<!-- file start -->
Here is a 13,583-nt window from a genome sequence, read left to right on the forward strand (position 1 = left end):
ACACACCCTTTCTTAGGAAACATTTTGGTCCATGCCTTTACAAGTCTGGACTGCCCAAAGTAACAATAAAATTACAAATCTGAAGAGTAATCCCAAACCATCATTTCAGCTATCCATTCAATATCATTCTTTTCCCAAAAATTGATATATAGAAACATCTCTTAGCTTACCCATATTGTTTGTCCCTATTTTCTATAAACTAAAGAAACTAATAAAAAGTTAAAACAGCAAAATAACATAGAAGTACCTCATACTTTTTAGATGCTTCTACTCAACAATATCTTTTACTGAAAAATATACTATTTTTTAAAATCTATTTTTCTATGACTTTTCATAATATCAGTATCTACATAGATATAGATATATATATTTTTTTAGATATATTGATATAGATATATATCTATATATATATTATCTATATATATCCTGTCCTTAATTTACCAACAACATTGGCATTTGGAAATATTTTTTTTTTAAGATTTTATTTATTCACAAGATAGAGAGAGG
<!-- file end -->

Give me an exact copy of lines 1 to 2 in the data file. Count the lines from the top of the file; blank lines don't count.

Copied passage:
Here is a 13,583-nt window from a genome sequence, read left to right on the forward strand (position 1 = left end):
ACACACCCTTTCTTAGGAAACATTTTGGTCCATGCCTTTACAAGTCTGGACTGCCCAAAGTAACAATAAAATTACAAATCTGAAGAGTAATCCCAAACCATCATTTCAGCTATCCATTCAATATCATTCTTTTCCCAAAAATTGATATATAGAAACATCTCTTAGCTTACCCATATTGTTTGTCCCTATTTTCTATAAACTAAAGAAACTAATAAAAAGTTAAAACAGCAAAATAACATAGAAGTACCTCATACTTTTTAGATGCTTCTACTCAACAATATCTTTTACTGAAAAATATACTATTTTTTAAAATCTATTTTTCTATGACTTTTCATAATATCAGTATCTACATAGATATAGATATATATATTTTTTTAGATATATTGATATAGATATATATCTATATATATATTATCTATATATATCCTGTCCTTAATTTACCAACAACATTGGCATTTGGAAATATTTTTTTTTTAAGATTTTATTTATTCACAAGATAGAGAGAGG